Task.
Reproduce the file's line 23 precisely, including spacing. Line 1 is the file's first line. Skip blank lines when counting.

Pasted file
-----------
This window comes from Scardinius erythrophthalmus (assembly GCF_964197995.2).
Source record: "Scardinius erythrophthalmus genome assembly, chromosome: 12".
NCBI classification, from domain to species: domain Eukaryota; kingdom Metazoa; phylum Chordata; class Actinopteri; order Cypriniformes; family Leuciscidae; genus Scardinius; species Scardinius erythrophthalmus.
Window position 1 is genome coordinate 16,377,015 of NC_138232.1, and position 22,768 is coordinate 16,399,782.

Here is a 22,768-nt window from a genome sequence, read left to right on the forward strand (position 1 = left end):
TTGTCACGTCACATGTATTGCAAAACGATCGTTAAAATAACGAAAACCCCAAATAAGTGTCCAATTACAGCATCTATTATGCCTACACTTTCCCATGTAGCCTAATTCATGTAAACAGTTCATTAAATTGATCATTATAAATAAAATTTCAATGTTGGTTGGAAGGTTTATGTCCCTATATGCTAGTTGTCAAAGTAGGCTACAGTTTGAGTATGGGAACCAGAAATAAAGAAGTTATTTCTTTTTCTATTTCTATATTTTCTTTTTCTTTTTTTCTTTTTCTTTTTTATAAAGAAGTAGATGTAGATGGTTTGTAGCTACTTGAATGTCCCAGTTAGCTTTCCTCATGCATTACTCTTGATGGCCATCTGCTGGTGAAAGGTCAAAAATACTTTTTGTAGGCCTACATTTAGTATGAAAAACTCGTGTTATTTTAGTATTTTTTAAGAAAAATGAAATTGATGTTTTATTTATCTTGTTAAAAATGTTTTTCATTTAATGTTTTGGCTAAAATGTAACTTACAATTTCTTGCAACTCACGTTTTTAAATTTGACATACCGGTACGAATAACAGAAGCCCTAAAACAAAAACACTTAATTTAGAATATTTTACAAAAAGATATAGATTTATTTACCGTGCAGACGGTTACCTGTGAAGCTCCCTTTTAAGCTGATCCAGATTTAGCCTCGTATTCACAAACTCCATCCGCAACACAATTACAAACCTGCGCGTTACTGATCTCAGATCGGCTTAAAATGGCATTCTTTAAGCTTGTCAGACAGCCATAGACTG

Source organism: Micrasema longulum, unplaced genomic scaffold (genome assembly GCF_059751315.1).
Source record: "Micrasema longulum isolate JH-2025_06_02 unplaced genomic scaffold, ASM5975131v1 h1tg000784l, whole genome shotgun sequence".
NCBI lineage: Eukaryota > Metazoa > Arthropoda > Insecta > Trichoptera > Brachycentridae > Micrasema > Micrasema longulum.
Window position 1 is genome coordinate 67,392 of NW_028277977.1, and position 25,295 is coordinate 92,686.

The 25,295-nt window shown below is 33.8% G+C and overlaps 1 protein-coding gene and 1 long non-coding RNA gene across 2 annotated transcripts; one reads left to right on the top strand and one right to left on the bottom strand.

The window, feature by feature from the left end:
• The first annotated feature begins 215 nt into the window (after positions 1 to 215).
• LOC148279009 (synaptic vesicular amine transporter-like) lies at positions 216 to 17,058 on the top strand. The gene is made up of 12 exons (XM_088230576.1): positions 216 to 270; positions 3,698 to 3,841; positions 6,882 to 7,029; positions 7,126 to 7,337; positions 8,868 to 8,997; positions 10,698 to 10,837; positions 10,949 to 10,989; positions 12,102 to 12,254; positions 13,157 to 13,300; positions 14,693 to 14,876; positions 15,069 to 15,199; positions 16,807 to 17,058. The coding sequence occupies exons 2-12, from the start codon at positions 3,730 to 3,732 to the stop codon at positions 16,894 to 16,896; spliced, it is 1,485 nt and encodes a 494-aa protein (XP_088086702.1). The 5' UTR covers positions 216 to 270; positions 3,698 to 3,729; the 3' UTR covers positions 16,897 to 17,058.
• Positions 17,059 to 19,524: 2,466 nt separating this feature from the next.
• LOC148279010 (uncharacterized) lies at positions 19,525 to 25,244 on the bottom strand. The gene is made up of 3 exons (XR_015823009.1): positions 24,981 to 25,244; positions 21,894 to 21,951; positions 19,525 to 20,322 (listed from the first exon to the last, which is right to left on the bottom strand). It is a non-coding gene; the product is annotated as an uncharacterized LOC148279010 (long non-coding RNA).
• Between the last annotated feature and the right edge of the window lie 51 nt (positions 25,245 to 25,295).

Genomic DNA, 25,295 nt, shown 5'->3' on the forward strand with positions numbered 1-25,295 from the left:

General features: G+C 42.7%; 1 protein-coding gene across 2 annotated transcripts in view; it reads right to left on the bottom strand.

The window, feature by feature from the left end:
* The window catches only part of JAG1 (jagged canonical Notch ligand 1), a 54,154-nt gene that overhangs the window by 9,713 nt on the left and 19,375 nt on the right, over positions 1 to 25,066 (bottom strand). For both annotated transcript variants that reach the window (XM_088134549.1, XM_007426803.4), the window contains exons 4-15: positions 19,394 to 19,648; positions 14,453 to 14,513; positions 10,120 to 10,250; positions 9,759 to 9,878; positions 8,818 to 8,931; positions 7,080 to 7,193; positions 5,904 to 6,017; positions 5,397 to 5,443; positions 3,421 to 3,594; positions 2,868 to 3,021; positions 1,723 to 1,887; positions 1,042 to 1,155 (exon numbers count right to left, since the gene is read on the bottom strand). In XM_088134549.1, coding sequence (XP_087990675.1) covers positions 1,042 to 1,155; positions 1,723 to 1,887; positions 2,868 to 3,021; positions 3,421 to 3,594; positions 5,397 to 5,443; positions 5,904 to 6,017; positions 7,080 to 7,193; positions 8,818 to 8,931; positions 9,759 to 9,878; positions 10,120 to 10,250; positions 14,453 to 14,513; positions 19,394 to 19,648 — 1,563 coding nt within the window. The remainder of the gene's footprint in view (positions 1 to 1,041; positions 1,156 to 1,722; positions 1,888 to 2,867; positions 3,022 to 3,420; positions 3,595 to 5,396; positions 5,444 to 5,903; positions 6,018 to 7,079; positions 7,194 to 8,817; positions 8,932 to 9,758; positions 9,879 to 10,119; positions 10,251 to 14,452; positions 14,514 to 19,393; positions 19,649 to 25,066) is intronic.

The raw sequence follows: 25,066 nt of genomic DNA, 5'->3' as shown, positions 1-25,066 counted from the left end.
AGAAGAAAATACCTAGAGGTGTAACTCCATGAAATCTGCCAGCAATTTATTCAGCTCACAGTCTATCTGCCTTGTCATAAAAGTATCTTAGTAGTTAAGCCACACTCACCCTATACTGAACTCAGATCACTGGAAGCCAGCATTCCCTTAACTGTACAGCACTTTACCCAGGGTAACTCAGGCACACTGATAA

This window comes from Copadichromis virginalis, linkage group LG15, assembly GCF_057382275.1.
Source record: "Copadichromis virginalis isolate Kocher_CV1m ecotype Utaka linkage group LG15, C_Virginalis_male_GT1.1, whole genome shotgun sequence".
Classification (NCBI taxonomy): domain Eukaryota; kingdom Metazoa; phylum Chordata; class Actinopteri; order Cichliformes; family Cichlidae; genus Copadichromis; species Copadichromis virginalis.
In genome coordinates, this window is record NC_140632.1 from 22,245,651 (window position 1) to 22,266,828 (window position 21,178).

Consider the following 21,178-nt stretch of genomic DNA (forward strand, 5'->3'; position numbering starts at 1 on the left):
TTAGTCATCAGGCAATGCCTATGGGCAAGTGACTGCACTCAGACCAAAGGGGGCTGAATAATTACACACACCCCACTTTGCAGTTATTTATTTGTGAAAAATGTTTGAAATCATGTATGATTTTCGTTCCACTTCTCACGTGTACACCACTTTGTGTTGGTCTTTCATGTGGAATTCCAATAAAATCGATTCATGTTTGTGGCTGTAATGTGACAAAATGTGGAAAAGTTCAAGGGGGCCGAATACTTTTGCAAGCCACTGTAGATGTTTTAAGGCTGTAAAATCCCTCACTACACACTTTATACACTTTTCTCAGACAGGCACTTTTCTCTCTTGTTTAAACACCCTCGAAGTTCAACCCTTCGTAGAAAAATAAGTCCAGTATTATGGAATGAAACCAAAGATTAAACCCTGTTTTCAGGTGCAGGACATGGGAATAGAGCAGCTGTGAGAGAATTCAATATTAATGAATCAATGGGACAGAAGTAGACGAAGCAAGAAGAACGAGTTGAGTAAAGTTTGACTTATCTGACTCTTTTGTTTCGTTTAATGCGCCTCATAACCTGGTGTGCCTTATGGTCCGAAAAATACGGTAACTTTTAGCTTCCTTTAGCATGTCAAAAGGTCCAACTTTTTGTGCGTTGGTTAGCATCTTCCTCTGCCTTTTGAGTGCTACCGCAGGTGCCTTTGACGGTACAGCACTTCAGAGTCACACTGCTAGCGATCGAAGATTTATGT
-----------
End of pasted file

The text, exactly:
AGAAGAAAATACCTAGAGGTGTAACTCCATGAAATCTGCCAGCAATTTATTCAGCTCACAGTCTATCTGCCTTGTCATAAAAGTATCTTAGTAGTTAAGCCACACTCACCCTATACTGAACTCAGATCACTGGAAGCCAGCATTCCCTTAACTGTACAGCACTTTACCCAGGGTAACTCAGGCACACTGATAA